FDA Proposes More Transparency in Advisory Committee Conflicts of Interests

April 21, 2010

April 21, 2010 — Members of the 49 committees that advise the US Food and Drug Administration (FDA) on everything from antidepressants to computed tomography scanners to potato chips will have to disclose more about any conflicts of interest before they vote, according to proposed guidance released by the agency today.

From time to time, scientists on these committees who are not federal employees may have financial ties to companies whose products are on the agenda of a particular meeting. A scientist may consult for the company, for example, or work for an institution receiving research funds from it. The agency allows such members to vote at the committee meeting despite having such connections if the need for the member's expertise outweighs the potential for a conflict of interest. In this situation, the agency is said to grant a conflict-of-interest waiver. The FDA posts such waivers on its Web site.

The proposed agency guidance would give the public more information. Before each committee meeting, members currently complete a form — published online — revealing any financial connection to companies that could have a stake in an agenda item. To describe the nature of the potential conflict, the member need only refer to the categories of product "sponsor," "competitor," or "other affected firm." Under the guidance being proposed, members must reveal the name of the company or institution financially connected to them.

At a press conference today, Jill Hartzler Warner, acting associate commissioner for the FDA's Special Medical Programs, noted that the proposal to name names mirrors the kind of disclosure that academic journals require of authors.

Warner said that having advisory committee members with no conflicts of interest was ideal, and that the agency seeks out such individuals. "At the same time, we recognize that many of the top authorities in specific areas may have potential conflicts," she said. "To make the best decision for public health, the FDA at times must get advice from these experts."

The FDA will accept public comment on the proposed guidance for 60 days before it begins to draft a final version. Such agency guidance is not binding on the agency but merely reflects its current thinking on the subject.

Today's announcement is one more outgrowth of the agency's so-called transparency initiative, launched last year by FDA Commissioner Margaret Hamburg, MD, an appointee of President Barack Obama.

Roughly One-Third of Advisory Committee Positions Are Vacant

In a letter to FDA staff today about conflict-of-interest waivers, Dr. Hamburg addressed the "challenge of assembling top experts to advise the agency while maintaining the integrity of our decision-making process." She urged FDA staff to take 3 steps "to minimize the concerns" raised by the waiver process.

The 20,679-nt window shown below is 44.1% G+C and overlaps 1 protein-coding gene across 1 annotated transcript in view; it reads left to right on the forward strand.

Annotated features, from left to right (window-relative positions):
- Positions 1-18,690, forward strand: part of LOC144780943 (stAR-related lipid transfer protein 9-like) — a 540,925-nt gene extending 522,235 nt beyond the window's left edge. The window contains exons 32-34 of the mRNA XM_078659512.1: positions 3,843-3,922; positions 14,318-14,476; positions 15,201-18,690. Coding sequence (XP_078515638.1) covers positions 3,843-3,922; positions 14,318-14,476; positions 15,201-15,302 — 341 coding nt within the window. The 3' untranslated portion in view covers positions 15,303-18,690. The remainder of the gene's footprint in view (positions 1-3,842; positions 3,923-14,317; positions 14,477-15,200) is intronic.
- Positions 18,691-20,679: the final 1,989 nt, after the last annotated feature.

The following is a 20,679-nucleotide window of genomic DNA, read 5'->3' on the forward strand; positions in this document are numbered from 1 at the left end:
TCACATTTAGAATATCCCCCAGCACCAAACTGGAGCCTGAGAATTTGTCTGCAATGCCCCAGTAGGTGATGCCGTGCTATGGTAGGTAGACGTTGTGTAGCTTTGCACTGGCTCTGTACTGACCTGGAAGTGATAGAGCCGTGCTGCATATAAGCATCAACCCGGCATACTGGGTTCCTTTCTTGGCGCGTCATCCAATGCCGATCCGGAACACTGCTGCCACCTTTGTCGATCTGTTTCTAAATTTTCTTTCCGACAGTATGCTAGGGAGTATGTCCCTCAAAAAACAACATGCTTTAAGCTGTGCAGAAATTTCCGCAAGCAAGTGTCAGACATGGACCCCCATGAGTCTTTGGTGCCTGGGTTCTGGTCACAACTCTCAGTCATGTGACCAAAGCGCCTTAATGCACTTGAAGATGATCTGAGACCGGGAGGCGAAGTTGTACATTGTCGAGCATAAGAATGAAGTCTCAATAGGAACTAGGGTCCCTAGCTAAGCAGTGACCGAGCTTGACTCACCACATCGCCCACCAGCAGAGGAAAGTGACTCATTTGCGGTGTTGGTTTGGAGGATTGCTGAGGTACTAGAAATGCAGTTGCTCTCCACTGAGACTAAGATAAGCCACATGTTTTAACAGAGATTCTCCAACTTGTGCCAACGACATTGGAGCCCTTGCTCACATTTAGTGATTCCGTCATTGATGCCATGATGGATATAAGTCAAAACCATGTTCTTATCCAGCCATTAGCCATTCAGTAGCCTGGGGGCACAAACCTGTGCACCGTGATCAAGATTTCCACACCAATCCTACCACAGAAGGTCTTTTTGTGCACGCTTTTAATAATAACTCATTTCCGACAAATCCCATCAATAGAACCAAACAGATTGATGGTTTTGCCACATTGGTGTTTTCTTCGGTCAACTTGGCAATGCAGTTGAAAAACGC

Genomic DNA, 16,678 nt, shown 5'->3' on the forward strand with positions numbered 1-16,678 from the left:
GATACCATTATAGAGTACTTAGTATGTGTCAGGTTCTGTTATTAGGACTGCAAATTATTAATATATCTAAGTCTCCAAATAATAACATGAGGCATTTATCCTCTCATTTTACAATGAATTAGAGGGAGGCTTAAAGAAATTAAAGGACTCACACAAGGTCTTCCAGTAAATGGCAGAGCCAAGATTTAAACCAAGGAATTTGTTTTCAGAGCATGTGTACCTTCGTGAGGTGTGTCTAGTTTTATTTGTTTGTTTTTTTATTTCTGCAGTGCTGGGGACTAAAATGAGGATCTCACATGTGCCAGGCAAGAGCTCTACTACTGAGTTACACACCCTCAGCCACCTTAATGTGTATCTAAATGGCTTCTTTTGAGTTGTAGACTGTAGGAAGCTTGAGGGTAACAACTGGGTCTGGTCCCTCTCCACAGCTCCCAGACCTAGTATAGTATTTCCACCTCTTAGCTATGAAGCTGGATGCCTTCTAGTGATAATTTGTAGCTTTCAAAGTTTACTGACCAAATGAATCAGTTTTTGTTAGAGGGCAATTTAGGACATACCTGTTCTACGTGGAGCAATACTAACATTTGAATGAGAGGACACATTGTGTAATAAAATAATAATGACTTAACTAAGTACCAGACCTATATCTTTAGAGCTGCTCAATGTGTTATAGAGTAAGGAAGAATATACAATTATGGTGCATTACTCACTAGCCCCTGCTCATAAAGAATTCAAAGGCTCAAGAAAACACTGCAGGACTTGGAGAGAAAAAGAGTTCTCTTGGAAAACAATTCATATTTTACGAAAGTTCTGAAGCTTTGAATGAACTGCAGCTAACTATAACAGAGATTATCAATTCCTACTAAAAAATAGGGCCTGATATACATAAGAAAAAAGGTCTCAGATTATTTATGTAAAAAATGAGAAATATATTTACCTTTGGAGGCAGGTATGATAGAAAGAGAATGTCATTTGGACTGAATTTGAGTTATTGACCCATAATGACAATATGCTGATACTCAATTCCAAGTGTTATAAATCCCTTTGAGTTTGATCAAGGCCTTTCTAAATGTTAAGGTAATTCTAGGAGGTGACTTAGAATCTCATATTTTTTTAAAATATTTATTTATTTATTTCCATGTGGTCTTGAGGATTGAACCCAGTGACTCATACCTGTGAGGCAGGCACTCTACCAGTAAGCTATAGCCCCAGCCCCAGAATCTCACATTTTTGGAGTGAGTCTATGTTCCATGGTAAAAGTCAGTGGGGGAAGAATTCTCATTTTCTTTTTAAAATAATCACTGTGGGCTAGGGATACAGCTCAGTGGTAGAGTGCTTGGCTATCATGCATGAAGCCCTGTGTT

First, before recommending a waiver, consider the nature of the conflict of interest, writes Dr. Hamburg. "Not all conflicts are created equal." Some individuals have only a tangential financial relationship to a company affected by FDA regulations, such as an academic whose employer receives a company research grant even though he is not involved in the research himself. Second, Dr. Hamburg asked FDA staff to take into account the advice a committee would be offering. A waiver, she said, might be more appropriate for a committee member when the group is convening to consider a policy about a class of products, as opposed to approving one particular product. Third, FDA staff should justify each waiver recommendation by describing how they had searched for conflict-free experts and why the conflicted individual's participation in the committee is needed.

Dr. Hamburg's recommendations worry Sidney Wolfe, MD, director of the Health Research Group at Public Citizen, a consumer watchdog group. Dr. Wolfe told Medscape Medical News that the commissioner's letter to FDA staff suggests that the agency may be seeking to grant more conflict-of-interest waivers in the name of flexibility.

"When I saw it today, I said, 'Oh, oh, watch out,' " said Dr. Wolfe.

Technically, the FDA is free to increase the number of waivers. Dr. Hamburg noted in her letter that federal law caps the percentage of waivers at roughly 13% of all committee members participating in meetings during fiscal year 2010. "We currently are granting waivers for less than 5%," she writes.

To Dr. Wolfe, Dr. Hamburg's letter to FDA staff also may signal that the agency plans to accept more committee members whose financial connections to corporate healthcare would require waivers. That strategy would make recruiting easier, he said. "If you're on the FDA staff, it takes more time to find someone with no financial conflict of interest."

Of the 600-plus positions on FDA advisory committees, 218 are vacant, according to the agency's Web site.

At today's press conference, Jill Hartzler Warner said the FDA does not view Dr. Hamburg's guidelines as a "lessening of stringency." She added the agency "has challenges" filling committee vacancies, and that the number of open positions has been fairly high during the past few years. One of the agency's goals, she said, is to lower the vacancy rate to 10%.

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